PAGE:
An Analysis of Teaching-Learning Situations That Create High Performance Learning Environments

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In this post I will critically review high performance expectations in different teaching strategies and compare and contrast them with my own teaching style and preferences.

 Teaching-learning situation 1: Roller Coaster Physics 

Academic expectations – The teacher gives the students an objective for each day, and they are obviously expected to explain their results using specific vocabulary parameters. This forces them to connect the current activity with content they have previously studied in class. Students must apply their previous knowledge of Newtons Laws of motion and other concepts within the constrictions of the design challenge.

The design process requires both collaborative and individual activities. The group work allows them to share the educational process, but the individual assignments allow the teacher to assess their individual. Students are encouraged to brainstorm and problem solve. 

The teacher wants to encourage and create life-long problem solvers. Students who instead of being discouraged or daunted by a challenging task can immediately assess the situation, communicate, collaborate, and ultimately come up with a solution.

Behavior expectations – The students are expected to effectively collaborate on the project, problem solve, and share the challenge with their group. The students do an excellent job of exhibiting teamwork, respectful language, and helpful behavior. The teacher expects autonomous learning where students learn to share and value the ideas of others. It is obvious from their table discussions that the students meet or exceed the behavioral expectations.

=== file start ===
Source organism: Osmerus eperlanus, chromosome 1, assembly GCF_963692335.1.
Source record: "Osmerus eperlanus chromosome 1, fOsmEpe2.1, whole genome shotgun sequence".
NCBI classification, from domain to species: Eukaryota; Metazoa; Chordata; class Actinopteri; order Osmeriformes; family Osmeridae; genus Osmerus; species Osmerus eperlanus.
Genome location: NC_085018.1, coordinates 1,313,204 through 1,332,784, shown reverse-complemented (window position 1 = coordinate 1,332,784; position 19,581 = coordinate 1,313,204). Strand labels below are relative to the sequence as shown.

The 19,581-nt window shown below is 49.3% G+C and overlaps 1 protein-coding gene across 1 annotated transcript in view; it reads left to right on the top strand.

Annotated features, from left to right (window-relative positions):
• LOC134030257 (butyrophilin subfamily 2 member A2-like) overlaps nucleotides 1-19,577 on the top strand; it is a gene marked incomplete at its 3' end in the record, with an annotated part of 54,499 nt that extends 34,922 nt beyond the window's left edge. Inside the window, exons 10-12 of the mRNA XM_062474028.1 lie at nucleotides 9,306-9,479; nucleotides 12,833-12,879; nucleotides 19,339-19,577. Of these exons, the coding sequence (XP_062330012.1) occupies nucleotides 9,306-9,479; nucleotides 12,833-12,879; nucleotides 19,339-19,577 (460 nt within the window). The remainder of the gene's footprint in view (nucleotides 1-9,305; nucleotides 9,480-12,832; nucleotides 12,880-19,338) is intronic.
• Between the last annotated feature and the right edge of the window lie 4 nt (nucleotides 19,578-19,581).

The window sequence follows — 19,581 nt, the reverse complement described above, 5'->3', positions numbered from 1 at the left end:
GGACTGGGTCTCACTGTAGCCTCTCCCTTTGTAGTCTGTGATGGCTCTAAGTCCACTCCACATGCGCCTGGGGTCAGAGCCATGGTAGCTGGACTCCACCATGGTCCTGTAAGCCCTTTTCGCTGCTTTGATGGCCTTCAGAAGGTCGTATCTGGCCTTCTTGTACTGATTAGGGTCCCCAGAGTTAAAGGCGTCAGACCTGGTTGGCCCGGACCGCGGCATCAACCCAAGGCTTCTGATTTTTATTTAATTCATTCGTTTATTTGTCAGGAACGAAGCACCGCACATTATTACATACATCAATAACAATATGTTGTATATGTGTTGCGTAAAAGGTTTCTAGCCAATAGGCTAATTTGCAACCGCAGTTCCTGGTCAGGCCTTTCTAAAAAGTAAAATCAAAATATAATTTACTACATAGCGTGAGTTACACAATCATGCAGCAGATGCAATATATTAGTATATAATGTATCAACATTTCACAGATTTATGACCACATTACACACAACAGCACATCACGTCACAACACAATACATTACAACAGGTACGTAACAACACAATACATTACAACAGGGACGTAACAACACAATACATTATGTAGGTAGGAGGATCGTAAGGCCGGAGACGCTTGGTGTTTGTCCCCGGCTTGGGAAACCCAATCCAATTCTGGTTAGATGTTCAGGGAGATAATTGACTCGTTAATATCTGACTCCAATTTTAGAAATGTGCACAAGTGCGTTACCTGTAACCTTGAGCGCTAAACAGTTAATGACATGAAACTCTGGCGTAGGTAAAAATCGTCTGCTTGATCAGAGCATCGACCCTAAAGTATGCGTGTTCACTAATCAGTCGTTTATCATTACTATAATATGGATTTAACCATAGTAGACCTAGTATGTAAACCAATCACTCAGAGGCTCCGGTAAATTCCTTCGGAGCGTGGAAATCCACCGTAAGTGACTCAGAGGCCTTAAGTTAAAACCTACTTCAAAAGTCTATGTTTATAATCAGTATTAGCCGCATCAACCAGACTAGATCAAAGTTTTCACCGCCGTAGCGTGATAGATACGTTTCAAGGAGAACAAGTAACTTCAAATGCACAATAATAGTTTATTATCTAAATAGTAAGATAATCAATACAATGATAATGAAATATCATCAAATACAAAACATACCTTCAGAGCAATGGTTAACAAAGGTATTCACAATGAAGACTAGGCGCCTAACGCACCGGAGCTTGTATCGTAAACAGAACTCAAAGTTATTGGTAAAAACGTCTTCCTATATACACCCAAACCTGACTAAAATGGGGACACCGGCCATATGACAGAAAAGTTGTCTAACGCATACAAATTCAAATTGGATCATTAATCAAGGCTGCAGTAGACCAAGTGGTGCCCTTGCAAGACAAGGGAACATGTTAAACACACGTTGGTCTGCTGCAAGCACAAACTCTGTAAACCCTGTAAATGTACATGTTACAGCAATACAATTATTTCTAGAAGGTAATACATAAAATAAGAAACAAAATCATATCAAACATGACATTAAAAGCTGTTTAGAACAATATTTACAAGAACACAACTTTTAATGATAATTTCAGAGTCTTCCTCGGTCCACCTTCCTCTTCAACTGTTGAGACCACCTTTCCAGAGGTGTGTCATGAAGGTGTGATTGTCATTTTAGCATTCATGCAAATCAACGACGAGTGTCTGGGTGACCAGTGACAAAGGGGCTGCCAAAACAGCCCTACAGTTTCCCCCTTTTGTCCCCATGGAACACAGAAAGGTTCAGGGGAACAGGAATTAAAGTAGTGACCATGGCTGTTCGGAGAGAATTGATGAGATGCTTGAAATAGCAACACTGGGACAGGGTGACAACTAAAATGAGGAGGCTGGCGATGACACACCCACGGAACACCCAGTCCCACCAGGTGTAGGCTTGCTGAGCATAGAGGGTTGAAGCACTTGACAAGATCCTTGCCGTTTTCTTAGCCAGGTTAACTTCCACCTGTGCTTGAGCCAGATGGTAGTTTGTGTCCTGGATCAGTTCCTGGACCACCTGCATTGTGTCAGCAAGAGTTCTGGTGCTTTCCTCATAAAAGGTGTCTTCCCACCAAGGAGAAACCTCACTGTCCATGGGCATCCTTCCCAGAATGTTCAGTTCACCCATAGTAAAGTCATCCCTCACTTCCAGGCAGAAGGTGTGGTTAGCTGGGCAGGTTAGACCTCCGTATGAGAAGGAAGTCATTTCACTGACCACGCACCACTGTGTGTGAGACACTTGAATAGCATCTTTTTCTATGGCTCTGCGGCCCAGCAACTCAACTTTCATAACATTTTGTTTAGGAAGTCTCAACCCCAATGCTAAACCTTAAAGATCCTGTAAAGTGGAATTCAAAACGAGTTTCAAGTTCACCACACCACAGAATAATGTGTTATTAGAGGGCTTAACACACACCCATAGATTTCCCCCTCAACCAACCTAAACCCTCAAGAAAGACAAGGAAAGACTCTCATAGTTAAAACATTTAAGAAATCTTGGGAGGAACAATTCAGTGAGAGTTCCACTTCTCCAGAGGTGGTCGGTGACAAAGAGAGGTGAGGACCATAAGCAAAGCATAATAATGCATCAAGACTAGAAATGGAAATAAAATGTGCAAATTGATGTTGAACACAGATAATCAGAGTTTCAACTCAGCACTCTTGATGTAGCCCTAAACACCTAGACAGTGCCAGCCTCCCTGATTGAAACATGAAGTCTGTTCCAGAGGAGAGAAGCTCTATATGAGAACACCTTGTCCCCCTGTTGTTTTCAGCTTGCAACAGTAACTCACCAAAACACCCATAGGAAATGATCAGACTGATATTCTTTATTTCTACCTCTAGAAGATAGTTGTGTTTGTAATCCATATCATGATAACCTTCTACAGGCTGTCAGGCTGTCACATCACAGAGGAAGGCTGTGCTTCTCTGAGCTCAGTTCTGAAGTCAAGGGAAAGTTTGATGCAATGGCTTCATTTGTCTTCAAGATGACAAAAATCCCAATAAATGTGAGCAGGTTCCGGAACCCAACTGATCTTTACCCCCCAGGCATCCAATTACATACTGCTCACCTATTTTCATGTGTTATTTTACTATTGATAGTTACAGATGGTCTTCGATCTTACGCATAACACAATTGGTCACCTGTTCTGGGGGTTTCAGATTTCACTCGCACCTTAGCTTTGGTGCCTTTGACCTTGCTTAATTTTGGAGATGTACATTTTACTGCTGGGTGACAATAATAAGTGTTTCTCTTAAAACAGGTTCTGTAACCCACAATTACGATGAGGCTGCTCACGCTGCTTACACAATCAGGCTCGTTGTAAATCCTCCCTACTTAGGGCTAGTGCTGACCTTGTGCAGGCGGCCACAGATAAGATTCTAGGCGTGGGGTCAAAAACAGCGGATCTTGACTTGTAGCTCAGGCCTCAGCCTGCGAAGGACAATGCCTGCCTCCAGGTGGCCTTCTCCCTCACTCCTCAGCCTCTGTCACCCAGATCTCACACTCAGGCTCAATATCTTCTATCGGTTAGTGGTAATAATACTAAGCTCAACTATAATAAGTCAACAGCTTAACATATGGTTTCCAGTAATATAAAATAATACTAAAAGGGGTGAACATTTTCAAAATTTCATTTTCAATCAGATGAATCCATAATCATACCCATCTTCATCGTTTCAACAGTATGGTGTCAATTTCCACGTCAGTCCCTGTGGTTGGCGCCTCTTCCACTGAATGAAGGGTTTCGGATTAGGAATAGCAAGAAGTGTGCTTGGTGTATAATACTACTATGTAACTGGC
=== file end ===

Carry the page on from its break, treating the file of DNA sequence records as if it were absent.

Perhaps the biggest expectation from the teacher is to participate and actively problem-solve with the group. 

Norms and Procedures – The teacher uses a procedure known as “chiming”. This is a process where students share challenges they faced with previous design elements, and other students “chime in” with ideas and solutions to common problems. This allows students to collaborate and use critical thinking skills, but it also operates as a formative assessment tool for the teacher to gage their progress and understanding.

Teaching-learning situation 2: 3rd Grade Chinese Math Class

Academic expectationsThe primary expectations in this video are memorization and regurgitation of facts. As the “cultural traditions of Chinese maths education lead people to believe that routine practice is the most efficient way to learn”(Kan Wei), it is not surprising that this teacher follows suit with math fact chanting and repetition. 

Most Chinese students are under extreme pressure from parents and teachers alike. However, they do produce good test scores while under these intense academic expectations and requirements. The students spend around 15 hours a week focused on math and must undergo frequent level tests. 

While this rigid and un-individualistic method conflicts with many western educational philosophies, it does produce high test scores.